What lies ahead in 2011? If you're like most business owners, you're ready for a rebound in sales after two years of recession. But you may be dogged by a common question: How will the unsettled economy affect your company's success?
First, the good news: Businesses are currently operating in an economic environment that is slowly but surely on the mend.
"The recovery will start to ramp up in 2011, then really expand quite strongly in 2012 and 2013," says Sophia Koropeckyj, managing director of industry economics at Moody's Analytics.
Recalled to Life
Most economists agree with that assessment. Today's economy is like a convalescent patient: It needs time to return to full health, but at least it's no longer on life support.
Consider Gross Domestic Product (GDP) a standard barometer of economic well-being. In a healthy economy, this measure of general business activity grows robustly.
"We estimate that GDP will grow at 2.7 percent for 2010 when numbers are finalized," Koropeckyj says. That number represents a virtually flat growth rate, considering that it follows a GDP decline of 2.6 percent in 2009.
But GDP is expected to grow by 3.1 percent in the coming 12 months, according to Koropeckyj. That's a much healthier number, since it's calculated from a decent previous year figure. For an economy experiencing average growth, annual GDP increases at around 2.5 percent.
Some current factors are especially conducive to a rebound. Perhaps the most important is the strong state of corporate profits. "Medium and large companies have been very profitable over the past 12 months, thanks partly to low interest rates, minimal hiring, and no wage pressures," Koropeckyj says. While 2009 corporate profits were flat, they are expected to increase by approximately 28 percent in 2010, 4 percent in 2011, and 14 percent in 2012.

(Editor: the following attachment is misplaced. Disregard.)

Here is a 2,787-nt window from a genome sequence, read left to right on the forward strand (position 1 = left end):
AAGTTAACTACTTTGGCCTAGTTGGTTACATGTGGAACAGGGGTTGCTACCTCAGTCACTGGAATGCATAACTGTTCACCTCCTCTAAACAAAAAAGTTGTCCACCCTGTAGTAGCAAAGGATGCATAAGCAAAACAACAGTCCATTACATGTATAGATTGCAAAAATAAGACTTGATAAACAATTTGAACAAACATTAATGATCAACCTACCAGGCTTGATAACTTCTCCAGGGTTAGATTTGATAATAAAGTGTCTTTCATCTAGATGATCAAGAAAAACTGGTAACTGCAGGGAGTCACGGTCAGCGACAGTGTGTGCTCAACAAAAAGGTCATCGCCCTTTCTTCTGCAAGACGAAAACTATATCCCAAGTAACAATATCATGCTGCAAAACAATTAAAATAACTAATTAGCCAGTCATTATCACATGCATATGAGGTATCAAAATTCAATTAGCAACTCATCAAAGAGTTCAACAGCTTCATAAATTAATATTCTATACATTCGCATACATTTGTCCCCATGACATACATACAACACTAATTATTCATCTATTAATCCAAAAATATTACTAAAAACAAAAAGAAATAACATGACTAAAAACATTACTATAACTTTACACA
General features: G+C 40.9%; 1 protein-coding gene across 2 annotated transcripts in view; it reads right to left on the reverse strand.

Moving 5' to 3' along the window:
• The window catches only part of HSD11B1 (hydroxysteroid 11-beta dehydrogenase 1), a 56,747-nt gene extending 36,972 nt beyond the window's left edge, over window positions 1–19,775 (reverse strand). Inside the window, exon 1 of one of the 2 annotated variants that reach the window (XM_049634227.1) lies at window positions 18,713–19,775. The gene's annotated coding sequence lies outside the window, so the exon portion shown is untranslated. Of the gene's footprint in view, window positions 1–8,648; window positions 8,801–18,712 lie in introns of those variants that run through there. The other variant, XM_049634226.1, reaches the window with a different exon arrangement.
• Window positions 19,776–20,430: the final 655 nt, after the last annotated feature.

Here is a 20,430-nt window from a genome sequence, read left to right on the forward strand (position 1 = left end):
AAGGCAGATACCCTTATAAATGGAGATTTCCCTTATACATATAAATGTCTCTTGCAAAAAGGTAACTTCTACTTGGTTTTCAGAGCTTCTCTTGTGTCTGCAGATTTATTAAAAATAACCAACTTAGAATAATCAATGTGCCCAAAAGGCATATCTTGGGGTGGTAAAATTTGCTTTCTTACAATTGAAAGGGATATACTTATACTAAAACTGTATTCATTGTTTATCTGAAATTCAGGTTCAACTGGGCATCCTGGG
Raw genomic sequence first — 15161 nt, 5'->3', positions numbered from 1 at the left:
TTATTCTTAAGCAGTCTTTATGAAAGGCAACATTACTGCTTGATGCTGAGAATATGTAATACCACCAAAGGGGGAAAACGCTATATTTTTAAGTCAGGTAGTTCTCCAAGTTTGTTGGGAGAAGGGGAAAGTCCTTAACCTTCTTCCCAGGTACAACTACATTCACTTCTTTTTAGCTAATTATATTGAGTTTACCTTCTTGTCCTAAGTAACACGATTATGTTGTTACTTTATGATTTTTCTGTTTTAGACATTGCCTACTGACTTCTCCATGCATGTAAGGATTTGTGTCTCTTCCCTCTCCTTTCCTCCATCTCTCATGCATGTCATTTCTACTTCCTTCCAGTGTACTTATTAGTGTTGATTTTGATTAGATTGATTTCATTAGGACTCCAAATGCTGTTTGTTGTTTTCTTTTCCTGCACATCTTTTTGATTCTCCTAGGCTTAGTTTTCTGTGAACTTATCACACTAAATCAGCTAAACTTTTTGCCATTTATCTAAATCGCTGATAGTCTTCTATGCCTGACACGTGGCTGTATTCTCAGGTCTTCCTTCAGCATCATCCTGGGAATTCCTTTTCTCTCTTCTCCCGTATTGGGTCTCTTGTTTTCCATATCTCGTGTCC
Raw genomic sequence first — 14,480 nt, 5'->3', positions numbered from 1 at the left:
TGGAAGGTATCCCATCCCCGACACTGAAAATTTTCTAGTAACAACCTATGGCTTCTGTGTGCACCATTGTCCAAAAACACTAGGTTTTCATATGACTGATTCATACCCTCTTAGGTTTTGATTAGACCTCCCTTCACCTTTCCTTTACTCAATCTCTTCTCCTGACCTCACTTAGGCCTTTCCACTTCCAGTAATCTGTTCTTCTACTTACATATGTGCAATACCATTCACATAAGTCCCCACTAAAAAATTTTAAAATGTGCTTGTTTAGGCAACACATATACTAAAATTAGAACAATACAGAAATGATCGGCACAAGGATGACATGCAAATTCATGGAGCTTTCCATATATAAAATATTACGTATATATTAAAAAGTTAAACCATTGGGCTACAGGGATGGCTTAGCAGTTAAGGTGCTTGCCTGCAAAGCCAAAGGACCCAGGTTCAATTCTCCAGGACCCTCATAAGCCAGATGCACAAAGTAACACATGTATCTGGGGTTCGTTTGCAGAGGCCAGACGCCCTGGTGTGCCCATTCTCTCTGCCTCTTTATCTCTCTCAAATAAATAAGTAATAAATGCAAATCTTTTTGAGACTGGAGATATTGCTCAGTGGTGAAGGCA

These enterprises are accumulating lots of cash and earning close to no interest. "They are well positioned to expand both hiring and capital investments," Koropeckyj says. Both effects would stimulate consumers and retailers.
But many companies continue to refuse to invest aggressively in the future. They cite several concerns, including the unstable housing market, the European debt crisis, and uncertainty in the federal government regarding taxation, healthcare, and the environment.
Perhaps the most important concern of business owners is the low level of consumer confidence. The public's faith in the future is vital to a strong overall marketplace, since consumer activity represents 70 percent of the economy.
But the situation in this arena is not so good. "Consumers are majorly depressed," says Scott Hoyt, senior director of consumer economics at Moody's. "Consumer confidence has been at levels characteristic of a deep recession for over a year." That's inconsistent with expectations, considering that the recession officially ended in 2009.
Why the gloom? Consumers are clearly worried about jobs, as the recovery has not yet translated into an uptick in employment. By late 2010, unemployment measured 9.6 percent. That figure, up slightly from the 9.3 percent of 2009, is expected to increase in the coming months.
"Once job creation kicks into higher gear, people on the sidelines will perceive the labor market as more hospitable and will start applying for work," Koropeckyj says. She expects unemployment to average 9.9 percent for 2011, eventually easing down to 9.5 percent late that year. The 2012 rate is expected to average 8.3 percent.
Those numbers are reining in consumer spending. "When people hear the unemployment figures, they are not going to tell anyone they are happy," Hoyt says. Additionally, consumers have lost massive amounts of wealth in their homes and stock portfolios, and are making little money on their savings due to low interest rates.